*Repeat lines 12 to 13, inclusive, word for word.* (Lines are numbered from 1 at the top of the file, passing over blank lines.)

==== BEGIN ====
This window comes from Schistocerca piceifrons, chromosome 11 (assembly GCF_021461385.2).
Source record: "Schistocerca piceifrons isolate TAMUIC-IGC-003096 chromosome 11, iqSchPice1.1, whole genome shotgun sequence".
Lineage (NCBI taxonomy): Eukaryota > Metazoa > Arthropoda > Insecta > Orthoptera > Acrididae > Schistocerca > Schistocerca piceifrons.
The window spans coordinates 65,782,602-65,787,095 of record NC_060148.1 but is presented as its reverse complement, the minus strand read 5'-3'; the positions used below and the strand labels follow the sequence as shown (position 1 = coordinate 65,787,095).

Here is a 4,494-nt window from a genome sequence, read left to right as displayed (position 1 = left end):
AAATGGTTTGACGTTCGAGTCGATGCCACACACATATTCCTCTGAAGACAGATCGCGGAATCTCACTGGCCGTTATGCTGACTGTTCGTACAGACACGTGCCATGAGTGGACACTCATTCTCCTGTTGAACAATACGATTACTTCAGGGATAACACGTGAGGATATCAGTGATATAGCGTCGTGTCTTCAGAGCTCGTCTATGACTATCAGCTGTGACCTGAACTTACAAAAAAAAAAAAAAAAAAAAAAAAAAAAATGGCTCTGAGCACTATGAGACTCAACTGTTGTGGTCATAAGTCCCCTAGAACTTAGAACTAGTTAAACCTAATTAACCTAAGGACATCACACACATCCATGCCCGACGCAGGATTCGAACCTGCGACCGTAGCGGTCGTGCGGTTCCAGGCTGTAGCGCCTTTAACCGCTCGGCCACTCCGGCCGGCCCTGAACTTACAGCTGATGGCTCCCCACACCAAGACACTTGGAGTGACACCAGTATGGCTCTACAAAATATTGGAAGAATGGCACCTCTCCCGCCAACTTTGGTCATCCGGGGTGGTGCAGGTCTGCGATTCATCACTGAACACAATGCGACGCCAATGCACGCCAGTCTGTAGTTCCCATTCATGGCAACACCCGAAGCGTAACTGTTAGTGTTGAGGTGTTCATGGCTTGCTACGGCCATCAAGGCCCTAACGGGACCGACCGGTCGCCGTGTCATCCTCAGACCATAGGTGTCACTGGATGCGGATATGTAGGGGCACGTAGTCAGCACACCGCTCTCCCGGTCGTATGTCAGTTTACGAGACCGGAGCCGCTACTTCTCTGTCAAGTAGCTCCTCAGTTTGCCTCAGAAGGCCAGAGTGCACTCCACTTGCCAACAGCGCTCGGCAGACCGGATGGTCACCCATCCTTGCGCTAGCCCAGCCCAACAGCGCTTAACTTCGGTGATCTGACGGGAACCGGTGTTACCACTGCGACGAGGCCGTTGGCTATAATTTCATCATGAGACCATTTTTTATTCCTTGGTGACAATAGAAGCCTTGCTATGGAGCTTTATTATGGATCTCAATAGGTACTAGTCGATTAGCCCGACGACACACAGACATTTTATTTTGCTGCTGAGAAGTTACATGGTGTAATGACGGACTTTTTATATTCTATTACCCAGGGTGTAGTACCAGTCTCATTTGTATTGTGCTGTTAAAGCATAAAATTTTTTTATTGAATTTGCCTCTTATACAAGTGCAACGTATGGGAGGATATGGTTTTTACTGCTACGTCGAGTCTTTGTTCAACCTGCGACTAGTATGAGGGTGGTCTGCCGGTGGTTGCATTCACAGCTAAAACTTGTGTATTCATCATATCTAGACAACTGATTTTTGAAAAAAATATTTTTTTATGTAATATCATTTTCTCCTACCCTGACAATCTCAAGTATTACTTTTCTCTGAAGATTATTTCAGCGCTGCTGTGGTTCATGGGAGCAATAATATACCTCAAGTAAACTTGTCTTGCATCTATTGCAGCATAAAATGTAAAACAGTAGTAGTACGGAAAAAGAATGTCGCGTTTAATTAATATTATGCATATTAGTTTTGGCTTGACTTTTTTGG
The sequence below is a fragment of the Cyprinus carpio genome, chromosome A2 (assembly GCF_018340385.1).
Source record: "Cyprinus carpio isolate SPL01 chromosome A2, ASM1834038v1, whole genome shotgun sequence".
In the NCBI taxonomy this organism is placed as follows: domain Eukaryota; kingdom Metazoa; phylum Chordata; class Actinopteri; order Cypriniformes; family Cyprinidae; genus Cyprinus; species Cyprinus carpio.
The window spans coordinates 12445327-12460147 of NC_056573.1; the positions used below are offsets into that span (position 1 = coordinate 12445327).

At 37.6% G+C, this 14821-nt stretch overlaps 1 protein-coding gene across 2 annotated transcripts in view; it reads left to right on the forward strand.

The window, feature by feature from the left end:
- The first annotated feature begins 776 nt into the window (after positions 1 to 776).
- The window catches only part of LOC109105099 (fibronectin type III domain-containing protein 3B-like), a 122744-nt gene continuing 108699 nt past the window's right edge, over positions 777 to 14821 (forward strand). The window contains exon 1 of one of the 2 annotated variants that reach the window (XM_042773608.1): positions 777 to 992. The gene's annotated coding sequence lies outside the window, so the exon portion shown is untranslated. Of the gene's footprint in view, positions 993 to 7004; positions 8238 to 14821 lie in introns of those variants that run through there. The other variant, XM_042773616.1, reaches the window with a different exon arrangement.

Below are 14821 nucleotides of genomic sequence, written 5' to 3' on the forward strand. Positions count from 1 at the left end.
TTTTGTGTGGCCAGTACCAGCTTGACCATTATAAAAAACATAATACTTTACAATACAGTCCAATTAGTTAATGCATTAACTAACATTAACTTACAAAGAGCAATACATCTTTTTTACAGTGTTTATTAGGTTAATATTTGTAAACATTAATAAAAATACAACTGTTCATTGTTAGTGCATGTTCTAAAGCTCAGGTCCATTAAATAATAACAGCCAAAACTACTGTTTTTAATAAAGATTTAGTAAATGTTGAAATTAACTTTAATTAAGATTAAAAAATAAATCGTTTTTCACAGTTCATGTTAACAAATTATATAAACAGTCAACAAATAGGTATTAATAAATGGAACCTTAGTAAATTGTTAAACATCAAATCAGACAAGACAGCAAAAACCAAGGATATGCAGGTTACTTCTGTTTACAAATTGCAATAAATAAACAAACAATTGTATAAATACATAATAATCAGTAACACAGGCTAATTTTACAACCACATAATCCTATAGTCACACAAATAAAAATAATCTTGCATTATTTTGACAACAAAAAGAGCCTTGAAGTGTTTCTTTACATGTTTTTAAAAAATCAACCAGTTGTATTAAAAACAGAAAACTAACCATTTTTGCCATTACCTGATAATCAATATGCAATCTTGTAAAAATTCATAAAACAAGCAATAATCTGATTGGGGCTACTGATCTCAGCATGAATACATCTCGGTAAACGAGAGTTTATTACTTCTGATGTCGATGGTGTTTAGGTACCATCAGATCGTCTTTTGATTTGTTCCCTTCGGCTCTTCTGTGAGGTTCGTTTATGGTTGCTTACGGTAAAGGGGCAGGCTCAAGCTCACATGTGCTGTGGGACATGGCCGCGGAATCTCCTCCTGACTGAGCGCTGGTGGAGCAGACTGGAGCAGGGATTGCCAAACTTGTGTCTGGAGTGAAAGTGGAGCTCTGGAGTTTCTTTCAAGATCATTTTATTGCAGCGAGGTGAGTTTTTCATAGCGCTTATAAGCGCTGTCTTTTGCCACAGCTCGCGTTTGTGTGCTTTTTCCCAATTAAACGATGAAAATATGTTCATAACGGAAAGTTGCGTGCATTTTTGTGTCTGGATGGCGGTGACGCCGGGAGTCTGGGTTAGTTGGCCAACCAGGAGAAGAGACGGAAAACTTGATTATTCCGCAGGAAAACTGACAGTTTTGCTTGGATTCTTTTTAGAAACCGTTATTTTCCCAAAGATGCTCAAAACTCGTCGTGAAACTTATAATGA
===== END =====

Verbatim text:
The window, feature by feature from the left end:
- The first annotated feature begins 776 nt into the window (after positions 1 to 776).